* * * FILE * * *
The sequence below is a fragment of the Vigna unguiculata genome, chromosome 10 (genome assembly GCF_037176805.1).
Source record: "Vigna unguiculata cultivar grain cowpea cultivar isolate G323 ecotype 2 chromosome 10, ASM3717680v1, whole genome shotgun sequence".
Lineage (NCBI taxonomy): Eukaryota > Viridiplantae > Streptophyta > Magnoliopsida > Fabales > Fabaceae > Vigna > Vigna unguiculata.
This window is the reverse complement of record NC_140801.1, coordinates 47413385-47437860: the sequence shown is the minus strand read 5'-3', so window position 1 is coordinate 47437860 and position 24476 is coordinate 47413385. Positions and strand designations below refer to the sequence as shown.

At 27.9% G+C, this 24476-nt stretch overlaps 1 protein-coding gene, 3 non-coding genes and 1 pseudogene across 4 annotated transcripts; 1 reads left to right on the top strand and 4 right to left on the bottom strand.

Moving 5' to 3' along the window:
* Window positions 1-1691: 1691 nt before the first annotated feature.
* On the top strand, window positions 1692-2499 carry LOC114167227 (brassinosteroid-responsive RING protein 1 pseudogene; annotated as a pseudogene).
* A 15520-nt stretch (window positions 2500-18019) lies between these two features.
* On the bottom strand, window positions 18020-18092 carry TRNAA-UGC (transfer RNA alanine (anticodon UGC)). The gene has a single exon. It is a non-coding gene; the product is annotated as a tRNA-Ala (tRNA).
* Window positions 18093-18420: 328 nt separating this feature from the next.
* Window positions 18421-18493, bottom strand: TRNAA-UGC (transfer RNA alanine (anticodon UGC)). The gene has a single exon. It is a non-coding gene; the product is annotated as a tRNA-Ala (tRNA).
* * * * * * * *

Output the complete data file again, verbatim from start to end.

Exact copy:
The sequence below is a fragment of the Vigna unguiculata genome, chromosome 10 (genome assembly GCF_037176805.1).
Source record: "Vigna unguiculata cultivar grain cowpea cultivar isolate G323 ecotype 2 chromosome 10, ASM3717680v1, whole genome shotgun sequence".
Lineage (NCBI taxonomy): Eukaryota > Viridiplantae > Streptophyta > Magnoliopsida > Fabales > Fabaceae > Vigna > Vigna unguiculata.
This window is the reverse complement of record NC_140801.1, coordinates 47413385-47437860: the sequence shown is the minus strand read 5'-3', so window position 1 is coordinate 47437860 and position 24476 is coordinate 47413385. Positions and strand designations below refer to the sequence as shown.

At 27.9% G+C, this 24476-nt stretch overlaps 1 protein-coding gene, 3 non-coding genes and 1 pseudogene across 4 annotated transcripts; 1 reads left to right on the top strand and 4 right to left on the bottom strand.

Moving 5' to 3' along the window:
* Window positions 1-1691: 1691 nt before the first annotated feature.
* On the top strand, window positions 1692-2499 carry LOC114167227 (brassinosteroid-responsive RING protein 1 pseudogene; annotated as a pseudogene).
* A 15520-nt stretch (window positions 2500-18019) lies between these two features.
* On the bottom strand, window positions 18020-18092 carry TRNAA-UGC (transfer RNA alanine (anticodon UGC)). The gene has a single exon. It is a non-coding gene; the product is annotated as a tRNA-Ala (tRNA).
* Window positions 18093-18420: 328 nt separating this feature from the next.
* Window positions 18421-18493, bottom strand: TRNAA-UGC (transfer RNA alanine (anticodon UGC)). The gene has a single exon. It is a non-coding gene; the product is annotated as a tRNA-Ala (tRNA).